Volume 28, Issue 6 (9-2021)                   RJMS 2021, 28(6): 0-0 | Back to browse issues page

Research code: 0
Ethics code: 754
Clinical trials code: 0

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abdolahi gazari M, rajabi H, gharakhanlo R, rostami R, ghadiri F. Effect of two acute physical activity protocols on selective attention of children with attention deficit/hyperactivity disorder. RJMS. 2021; 28 (6)
URL: http://rjms.iums.ac.ir/article-1-6321-en.html
kharazmi university , abdolahi.g@gmail.com
Abstract:   (771 Views)
 Background: Attention Deficit / Hyperactivity Disorder (ADHD) is caused by a disruption in the development of the central nerve which causes deficiencies in the level of attention, especially selective attention in these children. Selective attention refers to the process of rapidly selecting more relevant stimuli than less relevant stimuli and also inhibiting irrelevant stimuli. Researchers believe that attention deficit disorder is the biggest problem for these children, and for this reason, parents and teachers complain that these children do not listen to other people's statements, do not concentrate, leave things unfinished, and are easily distracted. The Stroop test is a common neuropsychological method used to assess executive function, selective attention, and concentration. Various methods have been used to treat this disorder, including physical activity. However, due to the limitations of participating in physical activity, the study of the effect of training methods at different intensities and times in these patients has received more attention than researchers. The aim of this study was to investigate the effect of two acute physical activity protocols on selective attention of children with attention deficit / hyperactivity disorder.
Methods: This is a quasi-experimental study in which a pre-test-post-test design with a control group was used. The statistical population of the study included all children aged 8 to 12 years with ADHD referred to Atieh Derakhshan Mental Clinic in Tehran. In order to select a sample from the statistical population and to diagnose the disorder in children referred, the Connors parent questionnaire and clinical interview were used. Finally, 24 children with ADHD were selected in a targeted and available manner that met the required conditions and were randomly divided into three groups of intense interval activity, cognitive physical activity and control group (8 each). Physical activity protocols were designed by researchers and implemented as a pilot and on a smaller scale. Finally, the experimental groups before and after participating in physical activity and the control group after attending the control conditions were evaluated using stroop test. The data were analyzed by dependent t-test to examine within-group changes and one-way analysis of variance (ANOVA) was analyzed by SPSS 20 software to examine the differences between groups. Significance level less than 0.05 is considered.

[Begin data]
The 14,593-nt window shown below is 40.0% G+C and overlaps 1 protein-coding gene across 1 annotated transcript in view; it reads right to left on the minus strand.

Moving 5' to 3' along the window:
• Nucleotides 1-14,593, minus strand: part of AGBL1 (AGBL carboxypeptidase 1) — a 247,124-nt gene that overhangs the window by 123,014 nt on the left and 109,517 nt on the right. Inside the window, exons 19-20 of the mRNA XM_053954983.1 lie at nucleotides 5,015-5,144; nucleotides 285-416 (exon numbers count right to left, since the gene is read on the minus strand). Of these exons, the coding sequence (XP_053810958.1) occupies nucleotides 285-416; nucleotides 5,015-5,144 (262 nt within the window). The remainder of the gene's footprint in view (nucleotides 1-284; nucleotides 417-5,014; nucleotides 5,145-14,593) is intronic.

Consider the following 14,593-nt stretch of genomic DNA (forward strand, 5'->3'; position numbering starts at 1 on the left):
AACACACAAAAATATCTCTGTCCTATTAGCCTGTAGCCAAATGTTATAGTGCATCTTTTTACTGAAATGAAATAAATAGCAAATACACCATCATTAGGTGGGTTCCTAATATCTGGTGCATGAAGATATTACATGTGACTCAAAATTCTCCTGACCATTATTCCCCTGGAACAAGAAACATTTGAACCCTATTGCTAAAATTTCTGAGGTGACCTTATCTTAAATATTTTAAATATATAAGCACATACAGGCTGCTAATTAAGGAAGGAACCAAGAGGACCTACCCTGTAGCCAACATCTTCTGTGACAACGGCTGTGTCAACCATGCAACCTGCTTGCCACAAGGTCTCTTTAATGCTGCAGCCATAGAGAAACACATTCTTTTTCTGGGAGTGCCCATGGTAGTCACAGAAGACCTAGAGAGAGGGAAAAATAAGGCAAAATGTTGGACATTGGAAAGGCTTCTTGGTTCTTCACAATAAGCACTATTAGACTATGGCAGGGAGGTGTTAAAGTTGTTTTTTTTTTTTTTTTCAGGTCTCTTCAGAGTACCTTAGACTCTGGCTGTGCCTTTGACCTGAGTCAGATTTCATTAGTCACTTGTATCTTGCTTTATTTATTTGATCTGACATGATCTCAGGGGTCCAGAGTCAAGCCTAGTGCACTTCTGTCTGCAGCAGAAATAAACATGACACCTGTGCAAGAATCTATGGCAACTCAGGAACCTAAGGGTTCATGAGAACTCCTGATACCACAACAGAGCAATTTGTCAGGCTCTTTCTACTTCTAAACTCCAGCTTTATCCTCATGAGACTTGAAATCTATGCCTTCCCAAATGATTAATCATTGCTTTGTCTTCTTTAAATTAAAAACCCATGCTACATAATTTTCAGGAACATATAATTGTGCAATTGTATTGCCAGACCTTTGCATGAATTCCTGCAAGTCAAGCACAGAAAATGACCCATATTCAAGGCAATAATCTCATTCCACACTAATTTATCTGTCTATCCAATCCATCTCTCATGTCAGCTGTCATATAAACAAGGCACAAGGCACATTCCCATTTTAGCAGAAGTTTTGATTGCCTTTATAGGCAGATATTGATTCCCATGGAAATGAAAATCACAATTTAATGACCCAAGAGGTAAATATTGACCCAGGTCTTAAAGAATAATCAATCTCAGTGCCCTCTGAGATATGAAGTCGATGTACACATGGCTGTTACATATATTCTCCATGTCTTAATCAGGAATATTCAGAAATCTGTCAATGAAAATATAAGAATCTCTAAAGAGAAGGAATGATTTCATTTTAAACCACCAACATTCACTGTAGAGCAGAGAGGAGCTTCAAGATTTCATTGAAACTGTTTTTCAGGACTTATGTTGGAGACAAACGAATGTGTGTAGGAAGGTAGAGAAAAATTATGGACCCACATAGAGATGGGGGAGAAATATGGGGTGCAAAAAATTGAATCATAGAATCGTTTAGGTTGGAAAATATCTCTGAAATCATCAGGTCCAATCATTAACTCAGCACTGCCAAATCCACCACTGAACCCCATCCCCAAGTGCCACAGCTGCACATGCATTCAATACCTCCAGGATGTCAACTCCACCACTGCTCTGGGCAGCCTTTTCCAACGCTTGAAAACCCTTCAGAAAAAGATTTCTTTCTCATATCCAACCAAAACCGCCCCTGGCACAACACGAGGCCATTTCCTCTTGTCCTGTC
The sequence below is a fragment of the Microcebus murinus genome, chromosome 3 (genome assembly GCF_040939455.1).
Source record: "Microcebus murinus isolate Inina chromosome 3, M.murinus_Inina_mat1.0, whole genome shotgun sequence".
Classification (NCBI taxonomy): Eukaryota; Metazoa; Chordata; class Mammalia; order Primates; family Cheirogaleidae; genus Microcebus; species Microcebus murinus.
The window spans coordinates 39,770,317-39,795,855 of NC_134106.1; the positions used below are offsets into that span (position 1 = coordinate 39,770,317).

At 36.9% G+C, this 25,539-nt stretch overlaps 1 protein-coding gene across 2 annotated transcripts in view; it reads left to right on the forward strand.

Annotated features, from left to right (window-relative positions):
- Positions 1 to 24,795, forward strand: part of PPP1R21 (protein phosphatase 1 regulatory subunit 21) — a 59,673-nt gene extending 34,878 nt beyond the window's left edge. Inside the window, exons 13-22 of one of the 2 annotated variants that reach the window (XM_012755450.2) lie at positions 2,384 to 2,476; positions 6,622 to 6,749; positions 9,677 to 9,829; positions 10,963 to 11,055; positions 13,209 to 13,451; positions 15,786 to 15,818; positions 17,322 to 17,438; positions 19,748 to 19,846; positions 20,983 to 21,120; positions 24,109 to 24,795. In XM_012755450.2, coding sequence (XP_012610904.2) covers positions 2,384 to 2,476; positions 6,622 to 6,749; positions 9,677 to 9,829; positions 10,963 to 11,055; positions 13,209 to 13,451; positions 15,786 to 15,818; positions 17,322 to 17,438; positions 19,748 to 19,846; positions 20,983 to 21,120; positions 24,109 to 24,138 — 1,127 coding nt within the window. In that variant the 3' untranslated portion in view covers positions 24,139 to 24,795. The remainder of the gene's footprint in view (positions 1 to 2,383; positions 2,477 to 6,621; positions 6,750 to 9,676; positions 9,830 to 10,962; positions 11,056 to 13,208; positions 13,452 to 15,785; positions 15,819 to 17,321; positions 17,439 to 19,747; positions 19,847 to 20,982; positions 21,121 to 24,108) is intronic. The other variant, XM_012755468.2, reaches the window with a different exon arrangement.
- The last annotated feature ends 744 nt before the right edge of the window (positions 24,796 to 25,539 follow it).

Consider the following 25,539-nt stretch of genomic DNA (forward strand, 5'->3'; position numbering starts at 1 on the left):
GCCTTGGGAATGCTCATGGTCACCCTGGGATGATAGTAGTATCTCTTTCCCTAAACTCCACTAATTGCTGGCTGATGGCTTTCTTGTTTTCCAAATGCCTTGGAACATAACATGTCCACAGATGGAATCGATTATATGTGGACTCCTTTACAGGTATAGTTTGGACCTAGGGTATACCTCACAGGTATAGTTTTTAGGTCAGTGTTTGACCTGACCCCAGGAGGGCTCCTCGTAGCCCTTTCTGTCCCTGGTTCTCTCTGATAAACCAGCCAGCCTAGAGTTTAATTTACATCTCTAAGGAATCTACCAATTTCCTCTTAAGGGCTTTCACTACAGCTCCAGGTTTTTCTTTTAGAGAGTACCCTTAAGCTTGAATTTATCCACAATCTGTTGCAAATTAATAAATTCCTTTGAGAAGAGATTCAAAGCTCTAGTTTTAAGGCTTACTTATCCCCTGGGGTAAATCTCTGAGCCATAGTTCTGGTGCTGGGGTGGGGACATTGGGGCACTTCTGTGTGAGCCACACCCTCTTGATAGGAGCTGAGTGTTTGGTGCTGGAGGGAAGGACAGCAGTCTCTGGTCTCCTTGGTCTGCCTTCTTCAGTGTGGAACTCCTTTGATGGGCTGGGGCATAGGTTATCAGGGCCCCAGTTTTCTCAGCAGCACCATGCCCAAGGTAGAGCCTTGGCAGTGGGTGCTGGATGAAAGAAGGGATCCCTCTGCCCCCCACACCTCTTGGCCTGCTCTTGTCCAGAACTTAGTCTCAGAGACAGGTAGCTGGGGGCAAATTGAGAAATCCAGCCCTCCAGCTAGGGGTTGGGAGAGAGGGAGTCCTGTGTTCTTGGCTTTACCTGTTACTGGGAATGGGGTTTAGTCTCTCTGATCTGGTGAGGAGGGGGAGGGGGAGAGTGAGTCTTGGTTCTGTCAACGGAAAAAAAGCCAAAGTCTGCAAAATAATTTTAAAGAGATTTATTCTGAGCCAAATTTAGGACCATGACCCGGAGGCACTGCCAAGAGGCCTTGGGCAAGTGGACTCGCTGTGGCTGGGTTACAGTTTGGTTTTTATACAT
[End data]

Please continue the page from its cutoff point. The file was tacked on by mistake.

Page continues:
Results: The results showed a significant decrease in reaction time (P = 0.010) and error (P = 0.002) subtests in the intense interval activity group, which is the result of a significant effect of this activity on selective attention in children with ADHD. But there was no significant difference in the groups of cognitive physical activity (P = 0.058) and control (P = 0.019). Also, a significant decrease in the time of interference was observed in the group of cognitive physical activity (P = 0.010), which also indicates the effect of this activity on facilitating the performance of these children. Regarding this subtest, no significant difference was observed in the groups of intense interval activity (P = 0.159) and control (P = 0.743). In the intergroup comparison, the results did not show a significant difference between the subtests in the research groups.
Conclusion: Therefore, the results indicate that participation in a session of intense interval physical activity and cognitive physical activity protocols can improve selective attention and facilitate function in ADHD children, respectively, if these protocols can be considered as short-term activities before the child participates in the learning process.
     
Type of Study: Research | Subject: Exercise Physiology

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